Pray: Almighty and everlasting God, You have redeemed us through the blood of Christ. He was crucified for us and for our salvation so that we might be justified by Your grace through faith. Thank You that we do not come into Your presence trusting in our own righteousness but in Your faithfulness. Thank You for the gift of Your Spirit that confirms our adoption as Your children. Now by the Spirit’s power, open our ears to hear Your Word. Speak to us and lead us to maturity in faith, for Jesus sake. Amen.

Read: Galatians 3:1-25


1. What are some ‘laws’ that you had growing up or what are some ‘laws’ that you have in your home today? What would you say is or was the purpose of those laws?
2. Eugene Peterson puts verse 3 this way, “only crazy people would think they could complete by their own efforts what was begun by God. If you weren’t smart enough or strong enough to begin it, how do you suppose you could perfect it?” In what ways was the church trying to complete what God had begun? How might you find yourself falling into this same trap? What makes it difficult to let God finish what He starts?
3. Talk about justification: How would you define justification? Share any experiences where you tried to justify yourself to someone else. What does it mean to be justified before God? According to Paul, how does this happen?
4. In verse 11, Paul quotes Habakkuk 2:4 that “The righteous (or the Just, KJV) will live by faith.” Who are the righteous or just? What does it mean for the righteous to live by faith? What does this look like?
5. Throughout this passage, Paul is alluding to the sovereignty and foreknowledge of God.
God had a plan to save the Gentiles, to save you and me, all the way back when he called
Abraham, roughly 4000 years ago. How does it make you feel to know God plans this far in advance? As you look at your own life, do you believe that God has a plan that involves you? Why or why not?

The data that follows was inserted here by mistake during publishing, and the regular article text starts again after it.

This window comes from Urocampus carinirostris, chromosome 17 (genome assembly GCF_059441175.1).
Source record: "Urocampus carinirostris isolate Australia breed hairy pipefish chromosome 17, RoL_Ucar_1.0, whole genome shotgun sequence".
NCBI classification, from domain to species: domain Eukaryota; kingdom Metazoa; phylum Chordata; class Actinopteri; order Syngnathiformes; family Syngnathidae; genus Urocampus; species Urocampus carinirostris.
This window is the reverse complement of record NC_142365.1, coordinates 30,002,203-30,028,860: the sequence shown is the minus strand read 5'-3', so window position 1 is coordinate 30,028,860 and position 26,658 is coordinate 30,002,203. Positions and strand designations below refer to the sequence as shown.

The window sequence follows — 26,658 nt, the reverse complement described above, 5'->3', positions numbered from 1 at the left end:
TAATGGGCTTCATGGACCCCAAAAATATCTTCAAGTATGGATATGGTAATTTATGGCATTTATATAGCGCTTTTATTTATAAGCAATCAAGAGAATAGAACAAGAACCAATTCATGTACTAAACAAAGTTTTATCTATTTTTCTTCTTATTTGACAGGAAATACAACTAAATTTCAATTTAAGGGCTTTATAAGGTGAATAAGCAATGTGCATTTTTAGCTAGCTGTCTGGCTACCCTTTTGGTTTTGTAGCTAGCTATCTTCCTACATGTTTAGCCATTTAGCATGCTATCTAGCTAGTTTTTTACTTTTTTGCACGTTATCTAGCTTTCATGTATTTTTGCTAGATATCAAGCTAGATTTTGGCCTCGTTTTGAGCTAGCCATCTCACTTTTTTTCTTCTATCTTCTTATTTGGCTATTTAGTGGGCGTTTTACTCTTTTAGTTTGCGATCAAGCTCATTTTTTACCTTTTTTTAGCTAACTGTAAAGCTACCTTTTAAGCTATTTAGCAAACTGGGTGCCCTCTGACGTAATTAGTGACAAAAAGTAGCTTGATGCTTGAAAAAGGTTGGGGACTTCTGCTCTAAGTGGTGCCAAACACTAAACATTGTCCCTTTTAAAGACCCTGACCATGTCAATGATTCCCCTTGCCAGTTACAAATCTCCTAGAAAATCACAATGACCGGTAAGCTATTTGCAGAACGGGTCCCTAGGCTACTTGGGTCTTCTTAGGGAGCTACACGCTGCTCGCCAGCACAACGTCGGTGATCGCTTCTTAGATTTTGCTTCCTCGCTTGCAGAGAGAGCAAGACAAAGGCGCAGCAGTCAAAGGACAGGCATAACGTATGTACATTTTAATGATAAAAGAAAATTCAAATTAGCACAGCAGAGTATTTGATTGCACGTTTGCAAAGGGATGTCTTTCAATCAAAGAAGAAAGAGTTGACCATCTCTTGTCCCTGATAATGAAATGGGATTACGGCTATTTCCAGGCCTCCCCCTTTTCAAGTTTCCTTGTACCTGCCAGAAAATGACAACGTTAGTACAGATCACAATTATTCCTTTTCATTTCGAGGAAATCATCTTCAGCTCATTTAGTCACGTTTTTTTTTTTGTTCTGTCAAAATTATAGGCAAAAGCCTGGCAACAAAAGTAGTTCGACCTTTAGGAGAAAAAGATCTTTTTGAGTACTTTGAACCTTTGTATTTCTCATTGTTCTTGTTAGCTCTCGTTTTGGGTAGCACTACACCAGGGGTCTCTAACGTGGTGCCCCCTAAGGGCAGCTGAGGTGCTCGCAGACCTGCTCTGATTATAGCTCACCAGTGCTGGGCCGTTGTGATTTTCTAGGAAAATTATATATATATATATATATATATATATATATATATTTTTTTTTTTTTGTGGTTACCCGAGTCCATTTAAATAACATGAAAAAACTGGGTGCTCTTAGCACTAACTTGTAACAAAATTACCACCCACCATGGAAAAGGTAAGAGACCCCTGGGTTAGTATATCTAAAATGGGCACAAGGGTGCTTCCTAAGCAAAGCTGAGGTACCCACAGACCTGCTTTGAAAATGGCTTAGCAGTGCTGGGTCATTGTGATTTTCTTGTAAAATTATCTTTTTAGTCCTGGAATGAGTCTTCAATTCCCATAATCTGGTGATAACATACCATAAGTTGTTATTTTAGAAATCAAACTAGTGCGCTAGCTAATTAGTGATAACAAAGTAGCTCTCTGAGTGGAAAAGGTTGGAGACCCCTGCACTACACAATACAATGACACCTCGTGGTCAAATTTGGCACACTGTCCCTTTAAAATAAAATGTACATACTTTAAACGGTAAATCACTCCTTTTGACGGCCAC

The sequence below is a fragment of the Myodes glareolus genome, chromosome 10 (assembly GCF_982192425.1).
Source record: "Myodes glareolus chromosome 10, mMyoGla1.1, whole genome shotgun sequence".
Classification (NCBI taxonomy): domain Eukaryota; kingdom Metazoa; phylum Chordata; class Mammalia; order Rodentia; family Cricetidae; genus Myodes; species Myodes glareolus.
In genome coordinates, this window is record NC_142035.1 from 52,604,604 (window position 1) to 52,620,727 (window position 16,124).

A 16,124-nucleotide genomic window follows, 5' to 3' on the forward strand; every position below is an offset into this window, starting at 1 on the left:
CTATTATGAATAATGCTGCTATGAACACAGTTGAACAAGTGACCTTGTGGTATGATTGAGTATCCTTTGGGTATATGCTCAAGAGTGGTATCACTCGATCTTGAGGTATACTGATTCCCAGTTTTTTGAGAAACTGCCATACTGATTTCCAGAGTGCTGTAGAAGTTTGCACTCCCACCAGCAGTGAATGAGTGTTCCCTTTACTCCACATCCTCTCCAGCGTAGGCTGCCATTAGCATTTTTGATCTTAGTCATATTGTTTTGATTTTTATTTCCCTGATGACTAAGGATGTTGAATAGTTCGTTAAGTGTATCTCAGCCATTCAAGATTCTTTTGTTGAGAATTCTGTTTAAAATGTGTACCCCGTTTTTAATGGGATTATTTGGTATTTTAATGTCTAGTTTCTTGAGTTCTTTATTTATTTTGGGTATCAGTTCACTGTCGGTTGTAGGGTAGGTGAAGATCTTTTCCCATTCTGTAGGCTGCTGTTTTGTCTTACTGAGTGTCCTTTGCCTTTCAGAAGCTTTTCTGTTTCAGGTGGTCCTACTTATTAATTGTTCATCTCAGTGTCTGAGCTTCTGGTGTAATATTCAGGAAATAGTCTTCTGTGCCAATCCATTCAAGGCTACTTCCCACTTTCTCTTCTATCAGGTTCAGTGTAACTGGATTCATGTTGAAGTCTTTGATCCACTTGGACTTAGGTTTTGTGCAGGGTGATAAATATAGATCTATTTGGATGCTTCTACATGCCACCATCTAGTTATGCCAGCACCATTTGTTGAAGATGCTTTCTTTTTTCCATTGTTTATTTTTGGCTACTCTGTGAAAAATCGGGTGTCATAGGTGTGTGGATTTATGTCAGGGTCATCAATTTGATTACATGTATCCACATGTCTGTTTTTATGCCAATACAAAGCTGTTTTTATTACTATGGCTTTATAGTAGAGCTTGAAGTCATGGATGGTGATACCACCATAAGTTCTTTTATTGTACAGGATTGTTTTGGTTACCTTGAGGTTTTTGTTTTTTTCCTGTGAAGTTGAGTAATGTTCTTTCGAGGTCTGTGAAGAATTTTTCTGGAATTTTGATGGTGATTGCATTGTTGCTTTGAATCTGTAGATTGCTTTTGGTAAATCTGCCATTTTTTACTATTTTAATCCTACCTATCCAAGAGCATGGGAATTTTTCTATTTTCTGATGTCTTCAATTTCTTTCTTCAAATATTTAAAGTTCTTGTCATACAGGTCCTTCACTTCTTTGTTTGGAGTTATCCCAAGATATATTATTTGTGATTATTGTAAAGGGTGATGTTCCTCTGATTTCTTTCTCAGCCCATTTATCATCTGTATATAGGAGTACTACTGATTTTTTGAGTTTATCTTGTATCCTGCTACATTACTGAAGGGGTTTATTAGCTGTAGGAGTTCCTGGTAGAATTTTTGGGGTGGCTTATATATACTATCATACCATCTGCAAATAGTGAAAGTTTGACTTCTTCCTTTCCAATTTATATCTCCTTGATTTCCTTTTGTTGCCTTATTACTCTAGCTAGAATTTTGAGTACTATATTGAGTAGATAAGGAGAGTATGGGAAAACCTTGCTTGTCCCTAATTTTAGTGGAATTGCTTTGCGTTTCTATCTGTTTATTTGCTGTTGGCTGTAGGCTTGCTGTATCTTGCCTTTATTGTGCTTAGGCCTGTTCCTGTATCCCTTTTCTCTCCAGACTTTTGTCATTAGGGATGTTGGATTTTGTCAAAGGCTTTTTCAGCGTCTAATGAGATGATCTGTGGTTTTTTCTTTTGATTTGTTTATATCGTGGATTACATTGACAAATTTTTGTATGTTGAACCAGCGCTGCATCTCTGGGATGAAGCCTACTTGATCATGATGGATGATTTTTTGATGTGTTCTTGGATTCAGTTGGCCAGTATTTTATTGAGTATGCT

6. Paul says that the Law served as a disciplinarian/guardian until Christ came. Now that Christ has come, is there any role left for the Law? If so, what purpose does the law serve?

Application: Sometimes it is hard to let others do stuff for us. As the old hymn goes, “Will you let me be your servant, let me be as Christ to you. Pray that I might have the grace to let you be my servant too.” For many of us, serving is easier than being served. Helping is easier than asking for help. Doing for someone is easier than having something done for us. It’s hard to recognize and admit need. It is the same in the Christian life. While we all know that we have a need (if we are being honest with ourselves), it can still be hard to ask for help from God. Though we may know that we don’t save ourselves – that we don’t justify ourselves by anything we do – it is not always easy to accept the free gift of grace that God offers to us in Christ. Yet there is no other way to come to the Father. There is no other way to be justified, and as long as we are trying to bring something to the table that God can use to justify us, we miss the point; we miss the gift. This week, every time you catch yourself trying to ‘justify’ yourself, pause and say thank you. Thank God for the work that He has begun and that He will carry to completion.

Pray: Most gracious and loving God. You have made us for yourself so that our hearts are restless until they find their rest in You. Thank you for the gift of Your grace that you give to us freely. Thank you for justifying us by Your work on the cross and not by anything that we do. Thank you for the gift of Your Spirit by which You have made us Your children and through whom You enable us to live in obedience. Keep us mindful of you this week and guide us into Your truth for Jesus’ sake. Amen.